This is the sort of thinking I like to see with this material. Thank you Mr Tobler for thinking about Lechüchner as a writer with an audiance, not just a swordsman.
t the Pennsic War event this year, I taught a suite of four classes treating the use of the German longsword, dagger, sword and buckler, and, finally – messer. During that final class, someone asked me why the cleric/fencing author Johannes Lecküchner, in his mammoth treatise on the messer, had at once repeated so much of his predecessor Liechtenauer’s verse for the longsword, but had changed the names of most of the signature strokes with the sword, and for all of the guards.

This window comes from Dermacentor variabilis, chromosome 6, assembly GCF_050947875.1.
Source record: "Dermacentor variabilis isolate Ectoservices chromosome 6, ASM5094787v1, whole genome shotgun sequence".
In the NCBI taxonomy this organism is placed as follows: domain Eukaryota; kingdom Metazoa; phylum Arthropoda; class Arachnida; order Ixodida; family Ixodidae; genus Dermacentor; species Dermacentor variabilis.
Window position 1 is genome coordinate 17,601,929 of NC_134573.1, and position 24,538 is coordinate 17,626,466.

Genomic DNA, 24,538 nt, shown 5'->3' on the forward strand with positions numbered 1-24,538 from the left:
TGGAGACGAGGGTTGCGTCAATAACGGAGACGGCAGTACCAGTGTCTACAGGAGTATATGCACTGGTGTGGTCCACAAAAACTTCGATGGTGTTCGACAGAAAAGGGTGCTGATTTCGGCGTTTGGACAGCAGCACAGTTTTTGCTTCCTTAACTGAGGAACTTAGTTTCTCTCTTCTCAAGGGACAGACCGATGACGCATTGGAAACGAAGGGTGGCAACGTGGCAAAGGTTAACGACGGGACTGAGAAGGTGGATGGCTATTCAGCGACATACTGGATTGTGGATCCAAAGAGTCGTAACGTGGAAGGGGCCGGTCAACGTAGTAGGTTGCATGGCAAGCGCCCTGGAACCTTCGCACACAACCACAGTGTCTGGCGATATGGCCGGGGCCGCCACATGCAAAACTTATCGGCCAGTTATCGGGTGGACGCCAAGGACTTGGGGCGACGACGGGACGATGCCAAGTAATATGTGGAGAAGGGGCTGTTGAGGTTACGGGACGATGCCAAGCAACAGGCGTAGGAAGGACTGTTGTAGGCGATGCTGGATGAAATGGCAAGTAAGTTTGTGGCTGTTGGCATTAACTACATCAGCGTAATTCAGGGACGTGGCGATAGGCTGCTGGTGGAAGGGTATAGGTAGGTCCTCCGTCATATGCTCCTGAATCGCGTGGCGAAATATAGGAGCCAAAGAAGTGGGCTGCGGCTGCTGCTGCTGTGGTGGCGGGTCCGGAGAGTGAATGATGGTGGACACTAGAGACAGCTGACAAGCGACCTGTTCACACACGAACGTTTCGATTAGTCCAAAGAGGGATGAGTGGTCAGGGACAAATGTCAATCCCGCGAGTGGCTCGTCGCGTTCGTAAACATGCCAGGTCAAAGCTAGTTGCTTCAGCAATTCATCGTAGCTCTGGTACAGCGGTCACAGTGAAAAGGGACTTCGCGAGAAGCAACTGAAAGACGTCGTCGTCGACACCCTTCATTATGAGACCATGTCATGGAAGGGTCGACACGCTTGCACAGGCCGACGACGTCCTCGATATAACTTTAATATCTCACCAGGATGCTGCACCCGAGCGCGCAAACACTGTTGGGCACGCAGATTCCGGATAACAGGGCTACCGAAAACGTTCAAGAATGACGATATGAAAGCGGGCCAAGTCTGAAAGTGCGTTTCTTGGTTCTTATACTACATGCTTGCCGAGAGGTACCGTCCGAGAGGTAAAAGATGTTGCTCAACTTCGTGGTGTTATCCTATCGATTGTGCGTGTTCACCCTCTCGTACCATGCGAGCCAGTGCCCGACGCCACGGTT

“Perhaps he [Lecküchner] wanted it clear that the techniques varied a bit when performed with the messer and so named them differently”, I answered with little conviction.
I’ve given that stock answer for several years now, with progressively less confidence each time. After all, there’s a major flaw with that reasoning: the messer version of the Zornhau (Wrath Stroke) is done a bit differently…
View original post 320 more words